Most of us don’t think twice about installing software or updates from a trusted developer. We scrutinize the source site carefully to make sure it’s legitimate, and then we let the code run on our computers without much more thought. As developers continue to make software and webpages harder to hack, blackhats over the past few years have increasingly exploited this trust to spread malicious wares. Over the past week, two such supply-chain attacks have come to light.
The first involves VestaCP, a control-panel interface that system administrators use to manage servers. This Internet scan performed by Censys shows that there are more than 132,000 unexpired TLS certificates protecting VestaCP users at the moment. According to a post published last Thursday by security firm Eset, unknown attackers compromised VestaCP servers and used their access to make a malicious change to an installer that was available for download.
Poisoning the source
“The VestaCP installation script was altered to report back generated admin credentials to vestacp.com after a successful installation,” Eset Malware Researcher Marc-Étienne M.Léveillé told Ars. “We don’t know exactly when this happened, but the modified installation script was visible in their source code management on GitHub between May 31 and June 13.” VestaCP developer Serghey Rodin told Ars his organization is working with Eset to investigate the breach to better understand the attack.
Until the investigation is complete, it remains unclear precisely how the compromise worked. Based on Léveillé’s initial findings, the hack most likely started by exploiting a critical vulnerability, either in the VestaCP software or a server used to distribute it, that gave the attackers root control. From there, the attackers added the password-sniffing functions to the installation source code. VestaCP software already contained code that sent statistical information from user servers to the vestacp.com website.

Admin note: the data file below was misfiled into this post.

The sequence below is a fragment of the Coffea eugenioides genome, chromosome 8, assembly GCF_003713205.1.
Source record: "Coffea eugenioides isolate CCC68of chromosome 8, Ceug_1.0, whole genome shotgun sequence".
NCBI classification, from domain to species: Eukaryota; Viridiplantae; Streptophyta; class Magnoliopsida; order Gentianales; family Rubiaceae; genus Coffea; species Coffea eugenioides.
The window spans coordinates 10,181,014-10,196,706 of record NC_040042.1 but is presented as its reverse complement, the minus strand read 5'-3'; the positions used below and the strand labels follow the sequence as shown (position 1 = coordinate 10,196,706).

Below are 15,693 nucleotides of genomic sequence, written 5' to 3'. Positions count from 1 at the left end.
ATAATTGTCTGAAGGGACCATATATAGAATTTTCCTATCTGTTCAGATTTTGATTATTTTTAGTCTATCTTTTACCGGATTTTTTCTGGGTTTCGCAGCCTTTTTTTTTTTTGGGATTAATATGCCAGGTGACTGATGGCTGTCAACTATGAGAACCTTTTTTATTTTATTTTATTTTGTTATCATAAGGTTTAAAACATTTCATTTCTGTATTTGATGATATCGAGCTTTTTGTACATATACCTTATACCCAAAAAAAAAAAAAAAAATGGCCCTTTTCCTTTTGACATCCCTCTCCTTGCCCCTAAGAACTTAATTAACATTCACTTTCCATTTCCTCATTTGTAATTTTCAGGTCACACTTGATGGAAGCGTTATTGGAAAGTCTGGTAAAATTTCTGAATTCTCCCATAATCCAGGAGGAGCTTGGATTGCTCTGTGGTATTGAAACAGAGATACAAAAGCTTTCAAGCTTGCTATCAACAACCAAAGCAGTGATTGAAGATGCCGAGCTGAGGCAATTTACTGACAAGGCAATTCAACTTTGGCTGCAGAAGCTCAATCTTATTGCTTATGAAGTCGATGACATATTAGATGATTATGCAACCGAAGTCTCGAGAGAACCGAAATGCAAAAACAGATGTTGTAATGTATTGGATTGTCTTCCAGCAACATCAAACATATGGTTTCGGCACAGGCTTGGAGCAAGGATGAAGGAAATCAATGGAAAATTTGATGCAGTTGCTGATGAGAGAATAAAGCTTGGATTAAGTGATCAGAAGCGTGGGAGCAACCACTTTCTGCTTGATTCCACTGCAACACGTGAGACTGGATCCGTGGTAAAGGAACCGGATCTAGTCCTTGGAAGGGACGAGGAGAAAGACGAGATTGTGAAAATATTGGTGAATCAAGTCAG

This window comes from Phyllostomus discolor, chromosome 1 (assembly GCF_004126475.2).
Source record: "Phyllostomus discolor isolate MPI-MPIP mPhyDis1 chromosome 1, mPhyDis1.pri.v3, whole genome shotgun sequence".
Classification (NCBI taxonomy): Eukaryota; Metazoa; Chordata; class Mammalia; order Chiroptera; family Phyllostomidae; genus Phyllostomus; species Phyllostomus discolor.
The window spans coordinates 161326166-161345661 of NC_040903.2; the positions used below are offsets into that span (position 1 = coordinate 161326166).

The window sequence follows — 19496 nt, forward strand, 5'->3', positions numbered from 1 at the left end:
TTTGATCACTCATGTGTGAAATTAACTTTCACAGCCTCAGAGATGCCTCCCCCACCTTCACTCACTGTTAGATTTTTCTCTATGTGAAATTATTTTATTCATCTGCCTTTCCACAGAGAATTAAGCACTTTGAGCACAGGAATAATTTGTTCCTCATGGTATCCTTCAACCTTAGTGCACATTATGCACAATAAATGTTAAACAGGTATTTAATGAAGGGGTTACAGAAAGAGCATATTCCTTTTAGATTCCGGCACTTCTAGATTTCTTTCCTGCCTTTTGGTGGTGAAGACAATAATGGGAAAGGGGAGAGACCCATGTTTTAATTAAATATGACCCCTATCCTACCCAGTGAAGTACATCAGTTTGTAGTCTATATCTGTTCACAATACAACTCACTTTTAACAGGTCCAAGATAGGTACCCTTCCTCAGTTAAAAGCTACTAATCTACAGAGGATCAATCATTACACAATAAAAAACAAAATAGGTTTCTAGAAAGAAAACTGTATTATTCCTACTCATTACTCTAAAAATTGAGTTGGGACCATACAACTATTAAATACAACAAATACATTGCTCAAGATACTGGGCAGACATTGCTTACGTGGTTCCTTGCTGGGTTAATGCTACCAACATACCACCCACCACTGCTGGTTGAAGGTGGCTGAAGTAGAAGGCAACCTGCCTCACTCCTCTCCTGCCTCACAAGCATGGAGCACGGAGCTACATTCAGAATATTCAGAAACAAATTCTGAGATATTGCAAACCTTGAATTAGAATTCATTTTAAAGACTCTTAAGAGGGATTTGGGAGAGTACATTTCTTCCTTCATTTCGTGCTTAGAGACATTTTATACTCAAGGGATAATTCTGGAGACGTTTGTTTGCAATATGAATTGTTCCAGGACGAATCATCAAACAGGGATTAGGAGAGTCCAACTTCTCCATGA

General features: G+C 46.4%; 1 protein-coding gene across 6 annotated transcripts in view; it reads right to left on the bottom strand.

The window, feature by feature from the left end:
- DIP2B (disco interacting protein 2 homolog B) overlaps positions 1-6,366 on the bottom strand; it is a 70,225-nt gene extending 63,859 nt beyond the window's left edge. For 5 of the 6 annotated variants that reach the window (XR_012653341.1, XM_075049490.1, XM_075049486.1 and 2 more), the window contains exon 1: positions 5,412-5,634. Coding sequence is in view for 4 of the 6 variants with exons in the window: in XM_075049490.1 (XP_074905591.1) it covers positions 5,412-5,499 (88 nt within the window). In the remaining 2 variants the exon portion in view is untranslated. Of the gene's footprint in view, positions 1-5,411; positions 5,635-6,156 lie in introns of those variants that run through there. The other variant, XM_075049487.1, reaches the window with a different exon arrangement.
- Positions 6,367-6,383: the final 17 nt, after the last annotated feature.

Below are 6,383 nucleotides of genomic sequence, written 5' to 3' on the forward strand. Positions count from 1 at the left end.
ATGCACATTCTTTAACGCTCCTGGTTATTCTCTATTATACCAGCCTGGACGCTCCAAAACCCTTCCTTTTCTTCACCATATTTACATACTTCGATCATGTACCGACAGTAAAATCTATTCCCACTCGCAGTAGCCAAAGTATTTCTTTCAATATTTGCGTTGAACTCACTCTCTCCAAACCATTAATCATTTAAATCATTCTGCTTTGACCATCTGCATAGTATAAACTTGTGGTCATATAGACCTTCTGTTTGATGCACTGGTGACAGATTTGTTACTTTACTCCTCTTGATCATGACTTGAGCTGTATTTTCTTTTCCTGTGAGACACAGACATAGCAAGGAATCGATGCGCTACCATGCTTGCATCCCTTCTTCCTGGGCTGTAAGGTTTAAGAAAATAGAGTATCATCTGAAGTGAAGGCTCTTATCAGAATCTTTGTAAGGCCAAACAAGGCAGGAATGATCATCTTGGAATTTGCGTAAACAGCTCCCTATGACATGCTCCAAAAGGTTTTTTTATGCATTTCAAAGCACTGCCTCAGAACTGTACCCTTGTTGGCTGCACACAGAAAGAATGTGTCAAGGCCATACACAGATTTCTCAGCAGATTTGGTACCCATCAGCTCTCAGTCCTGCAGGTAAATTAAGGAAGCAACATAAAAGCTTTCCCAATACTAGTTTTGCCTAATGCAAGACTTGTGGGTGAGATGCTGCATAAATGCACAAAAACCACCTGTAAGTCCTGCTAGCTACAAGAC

Léveillé said he believes the malicious code simply added a few hard-to-decipher lines that caused encoded passwords to be included. The attackers then used their control over the VestaCP network to retrieve the pilfered passwords. While more complicated, this approach had the advantage of being harder to detect in the source code, the researcher said. The attackers, Léveillé said, then likely used the passwords to log in to servers over their secure shell interface.
Using SSH, the attackers infected the servers with ChachaDDoS, a relatively new strain of malware used to wage denial-of-service attacks on other sites. The malware offers a variety of advanced features, including ways to prevent administrators from finding it on servers and analyzing it. Chacha runs on 32- and 64-bit ARM, x86, x86_64, MIPS, MIPSEL, and PowerPC. On Tuesday, researchers from security firm Sophos described a newly discovered DDoS botnet they call Chalubo that almost certainly runs the same Chacha malware described by Eset.
It’s possible that the attack on VestaCP’s supply chain ran for longer than the 14 days documented in the source code. Posts such as this one show VestaCP users reporting server hacks in early April, almost two months prior to the May 31 date listed by Eset. Discussions such as this one suggest that the compromises affecting VestaCP users have continued well after the June 13 date when the malicious changes were removed from the source code. Léveillé said Eset plans to publish more details about the attack in a week or so.